Film Notes: My Prostitute Love (1968) by Lütfi Akad

Turkish classic Vesikali Yarim (1968) (informal English title: My Prostitute Love) is a romantic and tragic love story that works because of fine structure, layered performances, and beautiful music.

3.5 out of 4 stars

The Language of Love

From the beginning, most of the time we see Halil (a brooding and intense Izzet Günay), he is busy with his business as a greengrocer. How much the film shows about Halil is really important for its construction. When he is not working, he is having a good time with his friends in bars. The joints are shady but have great music. In one such bar, Halil comes across Sabiha. For him its love at first sight. Sabiha is playful, but there is an underlying melancholy in her. The world hasn’t been good to her. The bruises of her life have taught her not to be naive. She takes her time before falling in love.

The first part of the film evokes joy through the way the two play off each other. There is a strong emotional undercurrent. The language of the interplay is completely physical. The rhythm reaches its peak when the two finally hold each other’s hands in an empty street. By then, they have established striking chemistry between them that will hold the rest of the film together. People say that in a love story, it is the chemistry between the couple that forms the heart. This film nails that theory.

a romantic and tragic love story

Trouble starts when Sabiha hears something about Halil. This is where the film’s guarding of Halil’s life comes into play. Sabiha works at a bar and has led a life of questionable moralities. But she is an open book. Perhaps this is what the film is trying to portray. It is the man’s honesty that should be questioned and not the woman’s character. The ambiguity about Halil’s life acts as a hook that keeps the film engaging in its middle part. It also provides the opportunity to showcase some insightful writing. Sabiha’s struggle is multi-layered. She has to come to terms with the fear that what she has heard might be true. She has to bear the pain of Halil’s dishonesty. Also, she has to get to the truth without upsetting Halil, who after all, might be innocent.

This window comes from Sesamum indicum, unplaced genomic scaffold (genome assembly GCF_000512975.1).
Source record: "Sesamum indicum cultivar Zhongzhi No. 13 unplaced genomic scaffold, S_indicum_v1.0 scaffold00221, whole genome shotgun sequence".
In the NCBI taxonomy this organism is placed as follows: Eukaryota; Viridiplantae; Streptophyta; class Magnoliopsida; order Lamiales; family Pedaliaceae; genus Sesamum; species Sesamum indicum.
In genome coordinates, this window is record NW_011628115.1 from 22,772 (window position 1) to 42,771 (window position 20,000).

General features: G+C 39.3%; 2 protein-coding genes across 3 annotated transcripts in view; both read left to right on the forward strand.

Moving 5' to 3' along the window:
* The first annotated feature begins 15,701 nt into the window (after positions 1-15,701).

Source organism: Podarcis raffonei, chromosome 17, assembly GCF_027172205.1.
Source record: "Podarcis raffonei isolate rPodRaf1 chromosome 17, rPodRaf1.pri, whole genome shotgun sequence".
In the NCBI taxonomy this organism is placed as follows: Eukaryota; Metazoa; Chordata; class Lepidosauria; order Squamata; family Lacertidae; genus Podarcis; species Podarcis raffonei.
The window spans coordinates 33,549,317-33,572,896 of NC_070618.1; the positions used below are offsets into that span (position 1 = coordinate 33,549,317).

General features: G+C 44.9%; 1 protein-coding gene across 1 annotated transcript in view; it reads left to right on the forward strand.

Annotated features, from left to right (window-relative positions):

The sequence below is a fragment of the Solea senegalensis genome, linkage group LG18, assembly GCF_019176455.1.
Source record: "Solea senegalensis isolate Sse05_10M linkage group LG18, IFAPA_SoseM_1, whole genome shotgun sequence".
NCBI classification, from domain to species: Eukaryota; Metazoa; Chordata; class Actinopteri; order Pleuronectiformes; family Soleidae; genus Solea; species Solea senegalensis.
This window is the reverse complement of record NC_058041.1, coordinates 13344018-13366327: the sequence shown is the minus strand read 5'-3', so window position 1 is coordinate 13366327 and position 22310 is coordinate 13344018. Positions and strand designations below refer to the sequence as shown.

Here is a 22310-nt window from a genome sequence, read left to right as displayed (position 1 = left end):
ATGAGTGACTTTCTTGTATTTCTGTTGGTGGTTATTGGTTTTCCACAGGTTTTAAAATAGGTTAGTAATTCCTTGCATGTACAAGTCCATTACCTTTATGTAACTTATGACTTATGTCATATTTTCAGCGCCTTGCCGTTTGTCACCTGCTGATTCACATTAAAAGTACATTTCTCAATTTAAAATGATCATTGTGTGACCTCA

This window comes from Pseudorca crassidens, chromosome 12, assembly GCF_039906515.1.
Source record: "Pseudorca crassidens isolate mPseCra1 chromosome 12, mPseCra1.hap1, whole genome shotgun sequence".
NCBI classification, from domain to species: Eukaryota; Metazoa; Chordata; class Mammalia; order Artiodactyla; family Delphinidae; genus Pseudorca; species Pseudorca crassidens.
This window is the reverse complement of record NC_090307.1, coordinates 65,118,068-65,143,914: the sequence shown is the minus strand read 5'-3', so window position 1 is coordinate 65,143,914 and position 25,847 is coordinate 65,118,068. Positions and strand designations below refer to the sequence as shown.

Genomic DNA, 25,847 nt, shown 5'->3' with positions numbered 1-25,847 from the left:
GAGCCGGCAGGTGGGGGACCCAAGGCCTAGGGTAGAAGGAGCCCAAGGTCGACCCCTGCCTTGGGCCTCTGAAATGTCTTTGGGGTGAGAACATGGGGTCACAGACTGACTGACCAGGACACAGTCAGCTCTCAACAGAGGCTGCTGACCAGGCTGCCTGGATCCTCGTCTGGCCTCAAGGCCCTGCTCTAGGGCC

Such layered writing helps the lead actors to create multi-dimensional characters. As the script starts slipping in the last part, it is the performances of these stars that sail it through. As Sabiha, Türkan Soray seamlessly evokes the different shades of a character not easy to play. She is flamboyant but never exaggerated. When in pain, her silence screams. There is a good reason her nickname in Turkish cinema is ‘Sultan’. This film also gave her her second best actress award at the Antalya Film Festival, one of the most important film festivals in Turkey. As Halil, Izzet Günay is tough and intense. But when he turns soft, he convinces everyone, including Sabiha. We can hardly believe that he can lie.

The film’s strategy of holding the truth till the end works because of this. Few romantic films have such an unusual yet harshly true ending. By then the beautiful songs in the background echo in our heads. Even though the language is unfamiliar, the feeling is the same.

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